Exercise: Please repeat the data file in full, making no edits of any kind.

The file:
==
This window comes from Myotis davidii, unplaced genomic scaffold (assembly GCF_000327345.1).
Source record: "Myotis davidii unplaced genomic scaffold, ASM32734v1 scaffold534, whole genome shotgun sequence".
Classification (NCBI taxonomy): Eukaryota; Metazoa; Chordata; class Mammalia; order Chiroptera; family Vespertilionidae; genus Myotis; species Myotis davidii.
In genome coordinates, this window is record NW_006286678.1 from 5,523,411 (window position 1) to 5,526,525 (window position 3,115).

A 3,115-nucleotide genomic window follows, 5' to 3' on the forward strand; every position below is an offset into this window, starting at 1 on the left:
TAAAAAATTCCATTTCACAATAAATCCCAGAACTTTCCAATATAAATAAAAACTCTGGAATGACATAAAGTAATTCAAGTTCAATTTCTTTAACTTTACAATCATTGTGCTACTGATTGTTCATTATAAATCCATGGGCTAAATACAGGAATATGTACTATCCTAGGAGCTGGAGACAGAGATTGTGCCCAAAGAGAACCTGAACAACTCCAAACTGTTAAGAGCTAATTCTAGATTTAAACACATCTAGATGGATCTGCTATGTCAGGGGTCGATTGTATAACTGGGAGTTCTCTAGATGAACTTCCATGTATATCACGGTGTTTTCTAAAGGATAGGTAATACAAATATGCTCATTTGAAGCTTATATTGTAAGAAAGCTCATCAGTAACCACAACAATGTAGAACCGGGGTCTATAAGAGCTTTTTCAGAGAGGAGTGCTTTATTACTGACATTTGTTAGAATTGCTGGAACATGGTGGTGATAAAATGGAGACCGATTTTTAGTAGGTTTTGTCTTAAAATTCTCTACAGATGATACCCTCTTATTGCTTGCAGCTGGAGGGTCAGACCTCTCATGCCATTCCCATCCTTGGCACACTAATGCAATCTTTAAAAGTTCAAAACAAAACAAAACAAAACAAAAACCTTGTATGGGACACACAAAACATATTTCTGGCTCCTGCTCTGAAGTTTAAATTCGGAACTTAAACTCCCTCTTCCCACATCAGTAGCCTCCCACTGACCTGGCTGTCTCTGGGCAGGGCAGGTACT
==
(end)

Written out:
This window comes from Myotis davidii, unplaced genomic scaffold (assembly GCF_000327345.1).
Source record: "Myotis davidii unplaced genomic scaffold, ASM32734v1 scaffold534, whole genome shotgun sequence".
Classification (NCBI taxonomy): Eukaryota; Metazoa; Chordata; class Mammalia; order Chiroptera; family Vespertilionidae; genus Myotis; species Myotis davidii.
In genome coordinates, this window is record NW_006286678.1 from 5,523,411 (window position 1) to 5,526,525 (window position 3,115).

A 3,115-nucleotide genomic window follows, 5' to 3' on the forward strand; every position below is an offset into this window, starting at 1 on the left:
TAAAAAATTCCATTTCACAATAAATCCCAGAACTTTCCAATATAAATAAAAACTCTGGAATGACATAAAGTAATTCAAGTTCAATTTCTTTAACTTTACAATCATTGTGCTACTGATTGTTCATTATAAATCCATGGGCTAAATACAGGAATATGTACTATCCTAGGAGCTGGAGACAGAGATTGTGCCCAAAGAGAACCTGAACAACTCCAAACTGTTAAGAGCTAATTCTAGATTTAAACACATCTAGATGGATCTGCTATGTCAGGGGTCGATTGTATAACTGGGAGTTCTCTAGATGAACTTCCATGTATATCACGGTGTTTTCTAAAGGATAGGTAATACAAATATGCTCATTTGAAGCTTATATTGTAAGAAAGCTCATCAGTAACCACAACAATGTAGAACCGGGGTCTATAAGAGCTTTTTCAGAGAGGAGTGCTTTATTACTGACATTTGTTAGAATTGCTGGAACATGGTGGTGATAAAATGGAGACCGATTTTTAGTAGGTTTTGTCTTAAAATTCTCTACAGATGATACCCTCTTATTGCTTGCAGCTGGAGGGTCAGACCTCTCATGCCATTCCCATCCTTGGCACACTAATGCAATCTTTAAAAGTTCAAAACAAAACAAAACAAAACAAAAACCTTGTATGGGACACACAAAACATATTTCTGGCTCCTGCTCTGAAGTTTAAATTCGGAACTTAAACTCCCTCTTCCCACATCAGTAGCCTCCCACTGACCTGGCTGTCTCTGGGCAGGGCAGGTACT